At the time that appellee made his demand for optional no-fault benefits, IIC's liability in no-fault cases was being tested in Enfinger, supra, which had a vacillating history in the Georgia courts. The trial court determined that IIC's application form did not meet the signature requirements of OCGA 33-34-5
(a), (b) and that a subsequent offer letter from the insurance company was ineffectual to constitute rejection of the $50,000 optional PIP coverage. This court held that although IIC's application form was concededly defective in that it did not comport with the statutory signature requirements, the defect would be cured with an offer letter pursuant to OCGA 33-34-5
(c). Our Supreme Court reversed, holding that OCGA 33-34-5
(c) was intended to apply only to policies in existence prior to March 1, 1975. Appellee's policy was issued on November 15, 1979, so Enfinger would be dispositive of IIC's liability here. IIC petitioned for certiorari in the United States Supreme Court, perhaps because Enfinger would not only render IIC liable in that and the instant case but in numerous other claims as well.
Appellant asserts that its failure to pay the optional PIP benefits earlier was reasonable and in good faith in that it was awaiting judicial finality of Enfinger in order to resolve liability. This it contends entitled it to summary judgment.
Nothing appears to warrant even an inference that IIC's decision to petition for certiorari was a dilatory tactic but instead all the evidence shows that it was reasonable and appropriate given the unsettled nature of Enfinger as well as IIC's liabilities resulting from the Georgia court's ruling. It follows that IIC could reasonably believe that Enfinger presented "special and important reasons" for seeking review on a writ of certiorari. Rule 17, United States Supreme Court Rules.
Fortson v. Cotton States Mut. Ins. Co., 168 Ga. App. 155
, 158 (308 SE2d 382
) (1983) held that "if at the trial there was a reasonable ground for the insurer to contest the claim there can be no finding against the insurance company for bad faith and attorney fees regardless of the outcome of the case."
Dorsey v. West, 252 Ga. 92
, 94 (311 SE2d 816
) (1984) addressed the finality of a Georgia Supreme Court decision: "the decision became final' following our denial of the motion for rehearing . . ." In a footnote at the conclusion of this sentence, the Court noted that "[n]o application for certiorari was made to the United States Supreme Court." Dorsey, at 94, n. 3. The Court thus determined that the parties had litigated the issue to a final conclusion, i.e., "one that could no longer be appealed." Id. at 94. The implication is that litigation is not final if an application for certiorari is pending in the United States Supreme Court.
We conclude that appellant's failure to tender the optional no-fault benefits until final disposition of Enfinger, which turned out to be denial of a writ of certiorari by the United States Supreme Court, was reasonable as a matter of law. Making payment to avoid charges of bad faith, while a controlling issue is pending judicially which may result in the payment having been erroneous, is not required. Appellant subsequently tendered the full amount of the optional coverage within thirty days of the United States Supreme Court's denial of certiorari in Enfinger. Appellee offered no evidence to contradict the showing that IIC exercised reasonable judgment and acted in good faith by delaying payment of the claim. Since we find as a matter of law that appellant's waiting was not in bad faith, the denial of its motion for summary judgment as to statutory penalties and attorney fees is reversed.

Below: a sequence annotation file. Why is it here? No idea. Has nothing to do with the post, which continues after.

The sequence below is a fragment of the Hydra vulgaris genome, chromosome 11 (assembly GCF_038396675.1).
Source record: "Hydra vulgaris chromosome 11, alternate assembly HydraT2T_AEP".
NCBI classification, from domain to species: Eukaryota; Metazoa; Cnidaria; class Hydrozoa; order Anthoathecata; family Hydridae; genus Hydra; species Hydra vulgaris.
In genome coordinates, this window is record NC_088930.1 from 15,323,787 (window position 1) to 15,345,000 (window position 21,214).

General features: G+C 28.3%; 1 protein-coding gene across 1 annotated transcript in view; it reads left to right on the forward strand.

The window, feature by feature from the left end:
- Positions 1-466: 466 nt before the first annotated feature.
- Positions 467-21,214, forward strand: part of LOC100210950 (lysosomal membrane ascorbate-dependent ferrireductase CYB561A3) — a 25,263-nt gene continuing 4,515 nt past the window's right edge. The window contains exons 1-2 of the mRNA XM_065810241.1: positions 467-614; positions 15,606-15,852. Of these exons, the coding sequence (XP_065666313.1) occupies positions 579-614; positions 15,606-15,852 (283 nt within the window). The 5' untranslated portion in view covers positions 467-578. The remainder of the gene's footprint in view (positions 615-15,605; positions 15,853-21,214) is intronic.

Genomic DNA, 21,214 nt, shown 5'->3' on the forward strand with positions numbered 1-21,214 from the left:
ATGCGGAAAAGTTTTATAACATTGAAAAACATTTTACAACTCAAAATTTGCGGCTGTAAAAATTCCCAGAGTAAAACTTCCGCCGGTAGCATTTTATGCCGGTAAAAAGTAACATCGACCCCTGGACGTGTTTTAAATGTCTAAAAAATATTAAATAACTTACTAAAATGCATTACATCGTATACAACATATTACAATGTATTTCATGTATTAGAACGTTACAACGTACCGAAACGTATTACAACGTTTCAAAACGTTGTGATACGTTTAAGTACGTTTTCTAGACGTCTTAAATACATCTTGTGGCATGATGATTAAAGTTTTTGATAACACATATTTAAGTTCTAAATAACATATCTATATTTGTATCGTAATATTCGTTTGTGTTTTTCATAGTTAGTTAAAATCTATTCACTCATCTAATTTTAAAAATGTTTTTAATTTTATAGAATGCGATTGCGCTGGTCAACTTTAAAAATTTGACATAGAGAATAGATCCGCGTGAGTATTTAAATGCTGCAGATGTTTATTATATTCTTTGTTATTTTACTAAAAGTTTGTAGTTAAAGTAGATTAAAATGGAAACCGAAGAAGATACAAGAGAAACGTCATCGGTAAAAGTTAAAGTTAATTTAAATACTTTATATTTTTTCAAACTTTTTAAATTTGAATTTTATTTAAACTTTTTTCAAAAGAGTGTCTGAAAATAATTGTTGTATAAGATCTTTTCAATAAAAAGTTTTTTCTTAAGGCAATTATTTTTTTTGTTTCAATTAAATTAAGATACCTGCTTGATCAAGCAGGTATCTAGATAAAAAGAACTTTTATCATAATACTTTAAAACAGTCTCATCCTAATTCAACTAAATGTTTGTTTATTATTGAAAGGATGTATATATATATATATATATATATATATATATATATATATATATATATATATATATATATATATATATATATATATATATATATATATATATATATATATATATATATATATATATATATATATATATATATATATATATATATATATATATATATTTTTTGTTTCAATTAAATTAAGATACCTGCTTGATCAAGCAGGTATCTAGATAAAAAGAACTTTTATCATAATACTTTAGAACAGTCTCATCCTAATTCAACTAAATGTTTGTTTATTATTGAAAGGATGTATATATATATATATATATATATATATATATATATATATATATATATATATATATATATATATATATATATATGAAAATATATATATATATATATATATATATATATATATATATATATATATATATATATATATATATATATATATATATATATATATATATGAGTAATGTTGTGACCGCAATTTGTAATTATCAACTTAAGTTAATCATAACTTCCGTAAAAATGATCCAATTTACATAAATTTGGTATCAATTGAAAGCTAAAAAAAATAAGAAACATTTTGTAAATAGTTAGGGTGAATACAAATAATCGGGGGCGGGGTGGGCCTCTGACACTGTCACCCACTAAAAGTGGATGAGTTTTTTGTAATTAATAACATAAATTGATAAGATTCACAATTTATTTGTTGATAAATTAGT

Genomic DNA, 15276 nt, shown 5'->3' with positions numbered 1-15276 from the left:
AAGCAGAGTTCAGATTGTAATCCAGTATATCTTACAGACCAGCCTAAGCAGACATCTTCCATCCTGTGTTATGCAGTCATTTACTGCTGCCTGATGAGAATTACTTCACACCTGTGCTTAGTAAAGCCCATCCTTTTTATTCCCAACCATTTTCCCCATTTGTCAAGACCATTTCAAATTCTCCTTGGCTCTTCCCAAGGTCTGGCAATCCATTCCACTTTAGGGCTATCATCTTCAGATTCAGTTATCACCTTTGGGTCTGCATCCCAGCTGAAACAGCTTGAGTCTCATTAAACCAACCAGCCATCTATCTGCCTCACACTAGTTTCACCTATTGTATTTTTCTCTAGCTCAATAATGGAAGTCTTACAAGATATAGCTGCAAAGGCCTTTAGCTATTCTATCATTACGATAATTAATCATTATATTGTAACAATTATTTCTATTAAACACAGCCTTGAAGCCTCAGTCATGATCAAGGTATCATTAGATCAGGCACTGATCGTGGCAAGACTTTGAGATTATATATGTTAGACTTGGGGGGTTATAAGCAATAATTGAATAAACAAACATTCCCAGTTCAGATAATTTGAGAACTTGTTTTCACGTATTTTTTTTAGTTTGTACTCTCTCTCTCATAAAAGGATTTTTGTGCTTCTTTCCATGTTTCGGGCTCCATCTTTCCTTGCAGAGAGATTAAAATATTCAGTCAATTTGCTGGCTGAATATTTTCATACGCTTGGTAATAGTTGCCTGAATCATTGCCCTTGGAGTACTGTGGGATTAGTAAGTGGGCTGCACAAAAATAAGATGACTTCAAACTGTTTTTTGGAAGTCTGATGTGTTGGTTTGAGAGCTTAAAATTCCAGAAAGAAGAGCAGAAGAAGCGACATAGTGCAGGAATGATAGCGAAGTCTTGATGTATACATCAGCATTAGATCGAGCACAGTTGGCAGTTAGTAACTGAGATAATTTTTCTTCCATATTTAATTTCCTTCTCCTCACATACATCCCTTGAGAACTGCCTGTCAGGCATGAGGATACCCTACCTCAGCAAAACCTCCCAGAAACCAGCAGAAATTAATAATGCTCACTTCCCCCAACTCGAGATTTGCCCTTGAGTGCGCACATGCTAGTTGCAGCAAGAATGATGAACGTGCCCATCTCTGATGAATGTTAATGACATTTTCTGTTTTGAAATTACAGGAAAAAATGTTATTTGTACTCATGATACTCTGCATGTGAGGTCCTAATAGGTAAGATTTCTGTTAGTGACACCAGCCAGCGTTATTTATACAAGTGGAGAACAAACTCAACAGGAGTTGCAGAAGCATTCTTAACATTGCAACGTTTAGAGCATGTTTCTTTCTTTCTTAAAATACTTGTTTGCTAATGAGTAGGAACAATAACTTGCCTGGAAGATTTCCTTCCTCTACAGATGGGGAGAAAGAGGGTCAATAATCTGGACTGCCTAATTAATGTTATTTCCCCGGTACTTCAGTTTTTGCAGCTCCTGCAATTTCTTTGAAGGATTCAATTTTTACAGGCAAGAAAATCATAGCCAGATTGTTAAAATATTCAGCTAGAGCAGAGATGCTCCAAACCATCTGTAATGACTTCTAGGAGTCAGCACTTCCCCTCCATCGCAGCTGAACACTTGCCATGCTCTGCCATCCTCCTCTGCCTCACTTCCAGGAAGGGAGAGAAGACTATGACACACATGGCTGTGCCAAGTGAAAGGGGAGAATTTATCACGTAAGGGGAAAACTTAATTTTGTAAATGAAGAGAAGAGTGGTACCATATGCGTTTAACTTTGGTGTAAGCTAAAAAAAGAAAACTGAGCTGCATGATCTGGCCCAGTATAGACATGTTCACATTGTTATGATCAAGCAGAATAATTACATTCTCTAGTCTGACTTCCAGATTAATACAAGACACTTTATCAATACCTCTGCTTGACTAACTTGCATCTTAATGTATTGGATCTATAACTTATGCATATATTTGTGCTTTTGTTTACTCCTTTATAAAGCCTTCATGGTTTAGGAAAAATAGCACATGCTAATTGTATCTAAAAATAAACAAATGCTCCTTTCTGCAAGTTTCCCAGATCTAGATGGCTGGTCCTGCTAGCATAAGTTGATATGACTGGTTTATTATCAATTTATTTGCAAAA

(c) Appellant has also alleged as error the denial of summary judgment on fraud.
The complaint as amended alleged that IIC attempted to perpetrate a fraud on the insured by materially altering applications for insurance without the knowledge of the insured. Although OCGA 9-11-9
requires that averments of fraud be pleaded with particularity, failure to do so does not authorize automatic dismissal. Irvin v. Lowe's of Gainesville, 165 Ga. App. 828 (302 SE2d 734) (1983)
. The alleged alterations pertain to the acceptance or rejection check boxes on the IIC applications. The insured admits having signed his name wherever it appears on the applications but denies having put his "X" in the acceptance or rejection boxes. He claims that when he thereafter received the policies the rejection boxes were filled in.
In her affidavit, the insurance agent who assisted Terrell in completing the application states that she explained all the available coverage options to him; indeed he admits being advised as to uninsured motorist coverage.
" ' "The five elements of fraud and deceit in Georgia are: (1) false representation made by the defendant; (2) scienter; (3) an intention to induce the plaintiff to act or refrain from acting in reliance by the plaintiff; (4) justifiable reliance by the plaintiff; (5) damage to the plaintiff." ' [Cit.]" U. S. Title Life Ins. Co. v. Hutsell, 164 Ga. App. 443
, 447 (296 SE2d 760
Although the question of fraud is ordinarily within the province of the jury, in plain and undisputed cases it is proper that the determination be made by the court. Blanchard v. West, 115 Ga. App. 814 (156 SE2d 164) (1967)
Here the essential elements of fraud were not pleaded and the record does not support an action for fraud. There is no evidence that IIC made a false representation to the insured. What is claimed to be a false representation is not one. On the contrary, if the option squares were not completed by Terrell at the time that he signed the application, he knew it and was bound to exercise due diligence and inquire for himself about the omission. Wilkinson v. Walker, 143 Ga. App. 838
, 839 (240 SE2d 210
On summary judgment the burden was on IIC to present evidence to pierce the allegations of fraud. IIC did so through the affidavit of their agent. "[Appellant] pierced [the] pleadings by showing that essential elements of fraud and misrepresentation were lacking, and . . . [appellant was] entitled to summary judgment as a matter of law." U-Haul Co. v. Dillard Paper Co., 169 Ga. App. 280
, 282 (312 SE2d 618
The denial of appellant's motion for summary judgment as to fraud is reversed.
Alan M. Alexander, Jr., for appellee.